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Let $G=(V,E)$ be an directed graph such that the following condition holds. If $(a,b)\in E$ then there exists $c\in V\setminus \{a,b\}$ such that $(a,c)\in E$ and $(c,b)\in E$.

Question: Was this type of graphs investigated? Does this type of graphs have a name?

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  • $\begingroup$ what is "ordered graph"? $\endgroup$ – Dima Pasechnik Dec 2 '19 at 13:10
  • $\begingroup$ do you mean "directed graph", a.k.a. "digraph" ? $\endgroup$ – Dima Pasechnik Dec 2 '19 at 13:12
  • $\begingroup$ Yes, i was wrong. $\endgroup$ – Markiian Khylynskyi Dec 2 '19 at 13:14
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    $\begingroup$ Googling "every edge belongs to a triangle" reveals that this property has been discussed several times, but there is no special term for it. Since your directed version of this property is more special, I expect there is no standard term for it either ... $\endgroup$ – Nik Weaver Dec 2 '19 at 15:23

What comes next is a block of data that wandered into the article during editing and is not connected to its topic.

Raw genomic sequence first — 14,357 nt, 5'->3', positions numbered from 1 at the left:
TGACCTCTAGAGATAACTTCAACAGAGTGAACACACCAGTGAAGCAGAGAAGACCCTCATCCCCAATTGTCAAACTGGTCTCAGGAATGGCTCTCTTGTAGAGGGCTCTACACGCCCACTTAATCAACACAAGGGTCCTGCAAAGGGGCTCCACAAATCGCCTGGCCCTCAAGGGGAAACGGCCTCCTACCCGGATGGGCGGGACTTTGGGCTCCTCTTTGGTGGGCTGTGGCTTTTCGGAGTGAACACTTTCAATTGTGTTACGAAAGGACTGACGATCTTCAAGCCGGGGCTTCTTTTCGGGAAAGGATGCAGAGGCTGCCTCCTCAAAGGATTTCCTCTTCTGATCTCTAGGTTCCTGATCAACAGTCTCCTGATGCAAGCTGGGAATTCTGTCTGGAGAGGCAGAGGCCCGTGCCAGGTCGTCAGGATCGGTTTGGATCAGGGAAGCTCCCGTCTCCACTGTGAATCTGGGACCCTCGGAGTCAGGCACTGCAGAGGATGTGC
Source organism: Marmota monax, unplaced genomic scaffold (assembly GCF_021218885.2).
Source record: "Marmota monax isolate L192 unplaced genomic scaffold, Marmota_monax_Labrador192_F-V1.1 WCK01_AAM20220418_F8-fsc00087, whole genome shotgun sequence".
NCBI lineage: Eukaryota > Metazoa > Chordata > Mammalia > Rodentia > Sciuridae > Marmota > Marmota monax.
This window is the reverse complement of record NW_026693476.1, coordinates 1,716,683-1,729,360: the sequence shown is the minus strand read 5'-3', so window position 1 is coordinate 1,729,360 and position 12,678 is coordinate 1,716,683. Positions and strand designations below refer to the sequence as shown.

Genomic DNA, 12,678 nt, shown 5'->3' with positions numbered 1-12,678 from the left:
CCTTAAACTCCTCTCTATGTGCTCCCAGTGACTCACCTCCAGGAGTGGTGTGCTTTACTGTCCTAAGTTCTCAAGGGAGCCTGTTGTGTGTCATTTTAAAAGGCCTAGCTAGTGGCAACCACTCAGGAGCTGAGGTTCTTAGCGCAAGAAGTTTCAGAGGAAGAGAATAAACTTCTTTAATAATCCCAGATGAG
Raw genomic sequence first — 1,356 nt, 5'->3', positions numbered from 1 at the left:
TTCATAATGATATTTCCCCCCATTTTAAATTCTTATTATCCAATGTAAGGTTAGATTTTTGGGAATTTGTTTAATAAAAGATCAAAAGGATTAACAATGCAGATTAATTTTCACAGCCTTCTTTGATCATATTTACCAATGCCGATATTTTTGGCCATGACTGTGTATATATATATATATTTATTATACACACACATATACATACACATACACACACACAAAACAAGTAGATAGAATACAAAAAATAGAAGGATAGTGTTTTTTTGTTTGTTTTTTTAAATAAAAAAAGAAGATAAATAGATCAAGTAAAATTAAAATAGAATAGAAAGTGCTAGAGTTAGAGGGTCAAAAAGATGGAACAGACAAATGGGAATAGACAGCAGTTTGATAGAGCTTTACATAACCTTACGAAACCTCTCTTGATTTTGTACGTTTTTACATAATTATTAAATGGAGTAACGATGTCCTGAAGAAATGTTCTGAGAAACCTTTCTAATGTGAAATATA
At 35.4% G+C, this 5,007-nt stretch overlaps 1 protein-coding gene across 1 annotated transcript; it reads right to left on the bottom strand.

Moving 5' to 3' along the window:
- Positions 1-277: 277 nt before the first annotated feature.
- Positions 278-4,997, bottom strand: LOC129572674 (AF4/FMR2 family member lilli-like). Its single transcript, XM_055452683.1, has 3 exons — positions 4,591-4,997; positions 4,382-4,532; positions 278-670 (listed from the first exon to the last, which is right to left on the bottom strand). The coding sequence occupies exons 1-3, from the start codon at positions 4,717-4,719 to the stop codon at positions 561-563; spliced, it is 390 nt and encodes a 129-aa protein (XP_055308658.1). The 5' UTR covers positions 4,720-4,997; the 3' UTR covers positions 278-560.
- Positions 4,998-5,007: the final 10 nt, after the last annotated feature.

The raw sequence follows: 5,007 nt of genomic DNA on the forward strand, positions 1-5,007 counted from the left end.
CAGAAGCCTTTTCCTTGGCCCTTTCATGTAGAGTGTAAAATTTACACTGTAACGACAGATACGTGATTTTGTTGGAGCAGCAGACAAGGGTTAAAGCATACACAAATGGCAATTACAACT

• $\begingroup$ @NikWeaver thanks! $\endgroup$ – Markiian Khylynskyi Dec 2 '19 at 18:53
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For undirected graphs, this seems similar to the Friendship Graph--a graph in which, if two vertices are "friends" (i.e. share an edge), then they have exactly one common friend (i.e. exactly one new vertex that is adjacent to both of them). You don't seem to require the "exactly one" part of this definition, but looking into the Friendship Graph might help you find some related results.

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